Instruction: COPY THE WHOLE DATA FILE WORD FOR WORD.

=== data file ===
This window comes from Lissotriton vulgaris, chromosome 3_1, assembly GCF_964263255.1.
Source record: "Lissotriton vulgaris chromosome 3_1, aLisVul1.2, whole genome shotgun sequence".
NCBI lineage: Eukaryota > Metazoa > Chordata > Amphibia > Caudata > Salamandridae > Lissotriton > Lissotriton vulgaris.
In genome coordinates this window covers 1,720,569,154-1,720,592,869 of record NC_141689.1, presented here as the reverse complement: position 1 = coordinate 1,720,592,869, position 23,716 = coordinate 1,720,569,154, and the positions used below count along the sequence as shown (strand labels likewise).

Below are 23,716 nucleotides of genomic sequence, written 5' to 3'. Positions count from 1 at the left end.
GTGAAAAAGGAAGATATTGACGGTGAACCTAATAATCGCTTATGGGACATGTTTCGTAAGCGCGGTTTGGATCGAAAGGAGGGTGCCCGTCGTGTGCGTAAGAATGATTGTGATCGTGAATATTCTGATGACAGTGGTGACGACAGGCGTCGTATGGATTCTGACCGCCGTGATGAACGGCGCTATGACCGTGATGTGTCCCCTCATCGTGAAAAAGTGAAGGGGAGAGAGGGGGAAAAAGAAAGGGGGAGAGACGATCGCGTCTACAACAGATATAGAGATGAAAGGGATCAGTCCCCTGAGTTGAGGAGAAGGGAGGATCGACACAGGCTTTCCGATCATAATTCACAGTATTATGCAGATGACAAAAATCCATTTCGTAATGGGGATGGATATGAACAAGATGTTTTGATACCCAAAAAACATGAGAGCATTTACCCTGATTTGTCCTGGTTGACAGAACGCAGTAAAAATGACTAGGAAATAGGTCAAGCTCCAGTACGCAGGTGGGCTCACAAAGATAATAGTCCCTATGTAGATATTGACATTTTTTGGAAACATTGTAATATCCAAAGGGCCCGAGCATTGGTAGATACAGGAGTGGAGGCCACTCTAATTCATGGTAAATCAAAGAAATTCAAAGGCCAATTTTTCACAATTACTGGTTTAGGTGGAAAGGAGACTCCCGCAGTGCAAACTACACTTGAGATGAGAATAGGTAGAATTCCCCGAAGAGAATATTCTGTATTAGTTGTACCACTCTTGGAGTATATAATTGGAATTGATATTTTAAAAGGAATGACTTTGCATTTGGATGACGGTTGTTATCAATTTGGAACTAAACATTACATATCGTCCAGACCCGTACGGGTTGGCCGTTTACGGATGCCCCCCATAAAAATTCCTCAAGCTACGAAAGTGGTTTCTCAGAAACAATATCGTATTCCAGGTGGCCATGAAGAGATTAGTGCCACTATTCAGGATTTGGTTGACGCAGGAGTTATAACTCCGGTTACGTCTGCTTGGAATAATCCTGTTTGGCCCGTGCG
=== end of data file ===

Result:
This window comes from Lissotriton vulgaris, chromosome 3_1, assembly GCF_964263255.1.
Source record: "Lissotriton vulgaris chromosome 3_1, aLisVul1.2, whole genome shotgun sequence".
NCBI lineage: Eukaryota > Metazoa > Chordata > Amphibia > Caudata > Salamandridae > Lissotriton > Lissotriton vulgaris.
In genome coordinates this window covers 1,720,569,154-1,720,592,869 of record NC_141689.1, presented here as the reverse complement: position 1 = coordinate 1,720,592,869, position 23,716 = coordinate 1,720,569,154, and the positions used below count along the sequence as shown (strand labels likewise).

Below are 23,716 nucleotides of genomic sequence, written 5' to 3'. Positions count from 1 at the left end.
GTGAAAAAGGAAGATATTGACGGTGAACCTAATAATCGCTTATGGGACATGTTTCGTAAGCGCGGTTTGGATCGAAAGGAGGGTGCCCGTCGTGTGCGTAAGAATGATTGTGATCGTGAATATTCTGATGACAGTGGTGACGACAGGCGTCGTATGGATTCTGACCGCCGTGATGAACGGCGCTATGACCGTGATGTGTCCCCTCATCGTGAAAAAGTGAAGGGGAGAGAGGGGGAAAAAGAAAGGGGGAGAGACGATCGCGTCTACAACAGATATAGAGATGAAAGGGATCAGTCCCCTGAGTTGAGGAGAAGGGAGGATCGACACAGGCTTTCCGATCATAATTCACAGTATTATGCAGATGACAAAAATCCATTTCGTAATGGGGATGGATATGAACAAGATGTTTTGATACCCAAAAAACATGAGAGCATTTACCCTGATTTGTCCTGGTTGACAGAACGCAGTAAAAATGACTAGGAAATAGGTCAAGCTCCAGTACGCAGGTGGGCTCACAAAGATAATAGTCCCTATGTAGATATTGACATTTTTTGGAAACATTGTAATATCCAAAGGGCCCGAGCATTGGTAGATACAGGAGTGGAGGCCACTCTAATTCATGGTAAATCAAAGAAATTCAAAGGCCAATTTTTCACAATTACTGGTTTAGGTGGAAAGGAGACTCCCGCAGTGCAAACTACACTTGAGATGAGAATAGGTAGAATTCCCCGAAGAGAATATTCTGTATTAGTTGTACCACTCTTGGAGTATATAATTGGAATTGATATTTTAAAAGGAATGACTTTGCATTTGGATGACGGTTGTTATCAATTTGGAACTAAACATTACATATCGTCCAGACCCGTACGGGTTGGCCGTTTACGGATGCCCCCCATAAAAATTCCTCAAGCTACGAAAGTGGTTTCTCAGAAACAATATCGTATTCCAGGTGGCCATGAAGAGATTAGTGCCACTATTCAGGATTTGGTTGACGCAGGAGTTATAACTCCGGTTACGTCTGCTTGGAATAATCCTGTTTGGCCCGTGCG